Bandwidth galore and the death of copyright?

Filed under: — Patrick @ 2:16 pm on

William Gibson writes in God’s Little Toys about the death of copyright, although he probably would not characterize it as such. I like his fiction, and I think much of what he says in this piece is accurate. Still, if all expression becomes cut-and-paste redux, where do we draw the line between protecting the output of an artist (like Gibson) so they can earn a living, and the expression of the derivative "artist"? Plenty has already been written about the epidemic of plagiarism among students, and about the problems of assuming the internet (i.e., the online cut-and-paste source) is a complete or authoritative source of information. I heard a great story about a young journalist who did her research using only LexisNexis; when researching a story about Nixon’s death, she was largely unaware of his Watergate misdeeds, because they happened before the online event horizon. The point is that when content creation is just (electronic) recombination, you lose not only genuinely new voices, but a whole host of other voices that are not easily cut and pasted. This does not bode well for students, journalists or artists.

To be clear: I think that recombination is very interesting. In the MSMDX project at SIMS, we are exploring ways to enable community annotation of media precisely to support recombination and other creative forms. It is much easier to create a nice montage of beautiful media snippets than it is to create beautiful content from scratch (for any medium, but especially so for audio and video). If we are to believe the pundits, we will have enough bandwidth in a few years to enable widespread re-editing and sharing of video. As available bandwidth increases, the pressure on the broadcast television and film industry will increase as well, and perhaps legislation will, as Gibson asserts, come after the fact of new realities determined by technology. Gibson mentions broadcast television as an example of the process. Television is the major - when not exclusive - source of information for the "developed" world, but broadcast television has as its primary function shaping a uniform consuming public. Many net publishers are following this model as well (isn’t convergence great?), defining disaster and fashion as news.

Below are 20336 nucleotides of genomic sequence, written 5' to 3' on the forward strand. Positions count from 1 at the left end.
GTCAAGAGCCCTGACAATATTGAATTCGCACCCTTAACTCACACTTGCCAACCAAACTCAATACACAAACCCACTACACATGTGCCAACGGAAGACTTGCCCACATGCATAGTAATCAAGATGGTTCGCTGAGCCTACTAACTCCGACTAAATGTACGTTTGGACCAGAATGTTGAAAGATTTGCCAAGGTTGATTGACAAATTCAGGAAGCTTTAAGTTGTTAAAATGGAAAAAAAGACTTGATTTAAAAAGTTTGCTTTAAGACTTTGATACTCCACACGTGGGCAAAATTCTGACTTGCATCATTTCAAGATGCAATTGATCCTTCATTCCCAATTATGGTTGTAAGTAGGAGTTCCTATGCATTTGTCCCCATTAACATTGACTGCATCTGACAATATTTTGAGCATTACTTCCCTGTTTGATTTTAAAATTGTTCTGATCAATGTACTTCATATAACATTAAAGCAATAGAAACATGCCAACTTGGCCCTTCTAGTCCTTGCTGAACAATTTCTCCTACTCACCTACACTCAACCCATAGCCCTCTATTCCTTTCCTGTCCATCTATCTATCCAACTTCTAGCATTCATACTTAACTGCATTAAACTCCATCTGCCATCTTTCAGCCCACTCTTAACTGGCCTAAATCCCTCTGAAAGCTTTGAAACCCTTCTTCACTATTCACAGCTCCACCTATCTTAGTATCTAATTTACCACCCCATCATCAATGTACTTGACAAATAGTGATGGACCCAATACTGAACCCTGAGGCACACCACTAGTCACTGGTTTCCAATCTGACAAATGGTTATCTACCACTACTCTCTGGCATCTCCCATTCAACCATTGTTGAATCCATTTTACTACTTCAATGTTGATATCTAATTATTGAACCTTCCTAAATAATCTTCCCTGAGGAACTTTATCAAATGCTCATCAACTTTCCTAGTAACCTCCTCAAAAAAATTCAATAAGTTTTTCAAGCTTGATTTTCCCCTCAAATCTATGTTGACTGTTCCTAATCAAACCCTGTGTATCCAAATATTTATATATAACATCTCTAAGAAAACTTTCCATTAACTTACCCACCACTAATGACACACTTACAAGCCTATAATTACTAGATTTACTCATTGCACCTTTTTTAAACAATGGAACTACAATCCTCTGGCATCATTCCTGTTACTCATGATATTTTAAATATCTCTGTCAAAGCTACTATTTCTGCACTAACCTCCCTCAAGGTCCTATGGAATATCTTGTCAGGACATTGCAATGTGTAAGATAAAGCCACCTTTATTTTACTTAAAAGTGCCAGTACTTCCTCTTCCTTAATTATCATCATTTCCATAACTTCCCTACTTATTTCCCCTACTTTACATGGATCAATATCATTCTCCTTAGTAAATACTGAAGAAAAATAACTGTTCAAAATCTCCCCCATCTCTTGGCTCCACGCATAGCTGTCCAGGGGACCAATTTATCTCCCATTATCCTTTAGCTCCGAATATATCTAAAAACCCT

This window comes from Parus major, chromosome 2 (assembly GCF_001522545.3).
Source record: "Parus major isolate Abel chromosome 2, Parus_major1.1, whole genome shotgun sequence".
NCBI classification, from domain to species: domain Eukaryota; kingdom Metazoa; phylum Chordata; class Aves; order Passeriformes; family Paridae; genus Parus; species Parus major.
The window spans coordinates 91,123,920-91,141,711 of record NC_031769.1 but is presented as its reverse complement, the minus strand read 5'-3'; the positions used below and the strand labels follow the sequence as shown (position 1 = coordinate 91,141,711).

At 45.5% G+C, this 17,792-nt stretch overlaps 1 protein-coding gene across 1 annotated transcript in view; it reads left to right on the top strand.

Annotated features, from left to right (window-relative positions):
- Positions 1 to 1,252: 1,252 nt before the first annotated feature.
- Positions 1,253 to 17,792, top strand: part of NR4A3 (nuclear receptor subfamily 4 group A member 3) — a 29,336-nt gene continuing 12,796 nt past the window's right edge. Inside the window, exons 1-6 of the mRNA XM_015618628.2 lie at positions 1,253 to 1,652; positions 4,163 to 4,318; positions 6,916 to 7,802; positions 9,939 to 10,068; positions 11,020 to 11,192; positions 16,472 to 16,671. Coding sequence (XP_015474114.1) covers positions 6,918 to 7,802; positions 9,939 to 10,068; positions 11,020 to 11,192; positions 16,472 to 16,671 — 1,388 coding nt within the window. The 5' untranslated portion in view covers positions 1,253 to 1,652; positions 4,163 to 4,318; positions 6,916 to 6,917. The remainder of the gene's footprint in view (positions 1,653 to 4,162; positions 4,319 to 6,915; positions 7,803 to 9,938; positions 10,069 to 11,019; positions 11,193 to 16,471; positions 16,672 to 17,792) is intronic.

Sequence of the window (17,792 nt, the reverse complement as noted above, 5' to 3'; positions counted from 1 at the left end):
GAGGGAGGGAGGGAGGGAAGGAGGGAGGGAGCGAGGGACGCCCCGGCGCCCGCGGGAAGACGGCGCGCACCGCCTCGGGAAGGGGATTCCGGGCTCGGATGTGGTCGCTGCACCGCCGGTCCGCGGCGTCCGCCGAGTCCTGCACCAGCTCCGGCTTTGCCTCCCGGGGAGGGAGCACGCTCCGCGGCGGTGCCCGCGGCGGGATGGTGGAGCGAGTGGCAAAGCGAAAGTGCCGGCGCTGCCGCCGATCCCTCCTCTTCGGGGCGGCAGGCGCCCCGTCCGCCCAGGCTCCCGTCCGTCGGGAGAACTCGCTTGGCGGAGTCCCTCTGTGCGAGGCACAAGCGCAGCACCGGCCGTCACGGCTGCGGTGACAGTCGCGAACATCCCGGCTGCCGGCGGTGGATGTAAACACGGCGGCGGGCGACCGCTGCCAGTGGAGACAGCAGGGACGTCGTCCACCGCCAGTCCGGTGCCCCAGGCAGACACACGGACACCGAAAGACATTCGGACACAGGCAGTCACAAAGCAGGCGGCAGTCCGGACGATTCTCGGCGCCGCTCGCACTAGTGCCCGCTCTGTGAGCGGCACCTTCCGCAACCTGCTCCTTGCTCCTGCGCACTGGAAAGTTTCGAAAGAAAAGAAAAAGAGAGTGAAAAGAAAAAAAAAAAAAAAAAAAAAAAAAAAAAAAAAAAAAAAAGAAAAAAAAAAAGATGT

Another earlier example that is germane is the advent of music recording. Before it became possible to purchase phonograph recordings of music performance, many more people could, and regularly did, play an instrument. The new technology converted the audience (and so music itself) into a passive experience. While there are certainly plenty of genuinely creative people playing with recombinant media, the effect of cut-and-paste media libraries affects many more people (like today’s students) by turning them into plagiarists, and poor ones at that.

If the effect of technology is to reduce the value and incidence of original creativity, it can hardly be seen as a benefit to society. There are of course those who want to mass-market throw-away products and politicians, but their disputing my conclusion simply underscores my point.  For me, Gibson’s glib, fatalistic attitude is somewhat dismaying.

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